“Five meters and change? That’s a lot of burning lift for a single hop!”
“I kind of stomped it,” Ensie admitted. She shifted on the seat, the pressure of her harnesses feeling a little over-tight.
Iggy tilted her head to the side. Her sun-baked face was full of concern. “Our projections didn’t call for a bump this big. Last time you stomped it, we peaked at four five!”
She remembered the feeling of yesterday’s tests, and how much stronger the rush had felt when she pushed down on the pedal this time. Things were definitely different, and she could feel a creeping coldness along her arms beneath the heavy pilot’s suit. But she set her jaw and sat up straight.
Don’t be timid
“Ten, fifteen percent rise in altitude’s what we wanted,” she shouted.
altitude, not on the first jump!”
“It made landing easier. I had time to think.”
Iggy crossed her arms over her chest. “You think you’re okay?” she said.
Her dubious tone was almost insulting. Ensie gave the senior tech an emphatic thumbs-up, trying not to let her irritation show. “Good to go,” she shouted.
Iggy turned and trotted slowly back towards the sandbags, her shoulders tense. She shot a glance back at Ensie, and Ensie deliberately turned her eyes forward. The squat-roofed fuel center was in front of her, wisps of gray smoke rising out of the pipes of the two-story building. “Go,” Iggy’s call floated into her ears from behind the barrier.
Since you’re so worried about me
… she thought, twisting her mouth. She pressed the ball of her foot against the pedal as gently as she could.
The Flicker leapt straight up into the air, peaking below
, as best as Ensie could tell. The shallower jump gave her less time to make adjustments for the fall, but the machine barely wobbled this time so little correction was necessary. She grunted as the shocks and padding absorbed the impact. Ensie looked through her goggles over to the sandbags.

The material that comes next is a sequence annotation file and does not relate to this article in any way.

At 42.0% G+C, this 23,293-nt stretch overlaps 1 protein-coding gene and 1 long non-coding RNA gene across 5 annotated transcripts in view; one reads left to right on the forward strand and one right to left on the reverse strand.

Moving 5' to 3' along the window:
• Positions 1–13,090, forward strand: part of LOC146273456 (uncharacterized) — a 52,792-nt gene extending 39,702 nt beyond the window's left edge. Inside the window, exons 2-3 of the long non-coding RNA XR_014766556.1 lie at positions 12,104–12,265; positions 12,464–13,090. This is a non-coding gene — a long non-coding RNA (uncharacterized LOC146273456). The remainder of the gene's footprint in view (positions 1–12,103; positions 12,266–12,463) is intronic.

After a momentary hesitation, Iggy gave her a thumbs-up.
Ensie twisted forward on the handlebars, pivoting the propellers to give her forward momentum.
, she thought, giving the pedal a firm press.
The Flicker tilted nose-down as it entered the air, and Ensie felt the thrilling rush of air press her down and back. There was a thunking noise she didn’t recognize from somewhere behind her, in the ranine coil box, and a barely perceptible ping in the dashboard. Ensie squashed her momentary flash of worry. The Flicker had never been used like this before, so it was to be expected that internal parts would settle themselves out the more she jumped, she told herself.
She hit the apex of her arc and hung weightless for a moment, until gravity settled around her, calmly, like a woolen robe being lowered onto her shoulders. Especially with these higher jumps, she had every confidence in her ability to steer the Flicker to a safe alignment well before touching ground. This was quite a forward leap she’d been able to make; maybe four meters. She banked the Flicker slightly starboard during the descent and evened it out just before the skis touched the ground, looking over her shoulder towards the sandbags. The Flicker landed—
—and launched again.
Ensie’s head snapped forward as the Flicker jumped into the air. Her neck lit up with pain. She gasped as she straightened her head, and a rush of dusty air swept into her mouth. Her stomach roiled inside her body as the Flicker veered to the side, almost bringing her perpendicular to the ground before she was able to twist the propellers enough to right her. Another few degrees to the side, and she would have effectively capsized, she realized, her body flaring with the pins-and-needles of fear. If the Flicker banked too far to one side, the propellers would stop providing lift. Instead, they would join forces with gravity to drive the machine that much faster into the ground.
The Flicker was already descending towards said ground after its unexpected jump.
Ensie risked another quick look behind her, towards the sandbags and her senior tech. Iggy had both hands locked behind the back of her head, frozen in shock, and even from this distance Ensie could see the whites of her wide eyes.
I need to get off this thing as soon as I touch down
, Ensie thought, her mind struggling to keep up with what was happening. She braced herself as the skis made contact with the earth again. The impact erupted through her body despite the padding, much rougher than before.